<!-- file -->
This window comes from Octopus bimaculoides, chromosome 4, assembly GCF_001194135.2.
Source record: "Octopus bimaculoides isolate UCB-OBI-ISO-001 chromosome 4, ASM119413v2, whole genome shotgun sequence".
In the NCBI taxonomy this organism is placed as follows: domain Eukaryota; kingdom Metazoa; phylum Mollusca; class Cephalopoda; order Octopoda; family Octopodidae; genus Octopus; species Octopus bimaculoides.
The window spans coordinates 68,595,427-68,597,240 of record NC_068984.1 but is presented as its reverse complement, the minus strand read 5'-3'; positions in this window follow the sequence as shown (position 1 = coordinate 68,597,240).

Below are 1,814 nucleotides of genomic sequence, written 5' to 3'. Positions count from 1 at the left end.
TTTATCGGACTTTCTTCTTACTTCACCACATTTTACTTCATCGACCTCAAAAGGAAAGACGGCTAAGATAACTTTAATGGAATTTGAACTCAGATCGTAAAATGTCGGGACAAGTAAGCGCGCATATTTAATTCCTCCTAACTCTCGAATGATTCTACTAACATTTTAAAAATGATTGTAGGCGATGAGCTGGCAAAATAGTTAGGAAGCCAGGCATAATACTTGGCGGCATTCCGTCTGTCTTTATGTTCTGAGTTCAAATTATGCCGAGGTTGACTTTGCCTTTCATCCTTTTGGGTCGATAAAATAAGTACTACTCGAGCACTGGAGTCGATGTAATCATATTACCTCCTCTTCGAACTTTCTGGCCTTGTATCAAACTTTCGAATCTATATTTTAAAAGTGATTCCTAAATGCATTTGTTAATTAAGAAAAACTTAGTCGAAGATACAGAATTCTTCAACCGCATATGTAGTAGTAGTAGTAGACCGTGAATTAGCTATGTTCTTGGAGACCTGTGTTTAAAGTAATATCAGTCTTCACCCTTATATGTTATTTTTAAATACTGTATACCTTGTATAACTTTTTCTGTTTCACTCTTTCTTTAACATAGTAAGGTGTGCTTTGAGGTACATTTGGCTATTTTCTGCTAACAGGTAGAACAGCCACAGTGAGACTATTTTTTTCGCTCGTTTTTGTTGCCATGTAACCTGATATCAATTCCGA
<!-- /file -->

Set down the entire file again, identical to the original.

This window comes from Octopus bimaculoides, chromosome 4, assembly GCF_001194135.2.
Source record: "Octopus bimaculoides isolate UCB-OBI-ISO-001 chromosome 4, ASM119413v2, whole genome shotgun sequence".
In the NCBI taxonomy this organism is placed as follows: domain Eukaryota; kingdom Metazoa; phylum Mollusca; class Cephalopoda; order Octopoda; family Octopodidae; genus Octopus; species Octopus bimaculoides.
The window spans coordinates 68,595,427-68,597,240 of record NC_068984.1 but is presented as its reverse complement, the minus strand read 5'-3'; positions in this window follow the sequence as shown (position 1 = coordinate 68,597,240).

Below are 1,814 nucleotides of genomic sequence, written 5' to 3'. Positions count from 1 at the left end.
TTTATCGGACTTTCTTCTTACTTCACCACATTTTACTTCATCGACCTCAAAAGGAAAGACGGCTAAGATAACTTTAATGGAATTTGAACTCAGATCGTAAAATGTCGGGACAAGTAAGCGCGCATATTTAATTCCTCCTAACTCTCGAATGATTCTACTAACATTTTAAAAATGATTGTAGGCGATGAGCTGGCAAAATAGTTAGGAAGCCAGGCATAATACTTGGCGGCATTCCGTCTGTCTTTATGTTCTGAGTTCAAATTATGCCGAGGTTGACTTTGCCTTTCATCCTTTTGGGTCGATAAAATAAGTACTACTCGAGCACTGGAGTCGATGTAATCATATTACCTCCTCTTCGAACTTTCTGGCCTTGTATCAAACTTTCGAATCTATATTTTAAAAGTGATTCCTAAATGCATTTGTTAATTAAGAAAAACTTAGTCGAAGATACAGAATTCTTCAACCGCATATGTAGTAGTAGTAGTAGACCGTGAATTAGCTATGTTCTTGGAGACCTGTGTTTAAAGTAATATCAGTCTTCACCCTTATATGTTATTTTTAAATACTGTATACCTTGTATAACTTTTTCTGTTTCACTCTTTCTTTAACATAGTAAGGTGTGCTTTGAGGTACATTTGGCTATTTTCTGCTAACAGGTAGAACAGCCACAGTGAGACTATTTTTTTCGCTCGTTTTTGTTGCCATGTAACCTGATATCAATTCCGA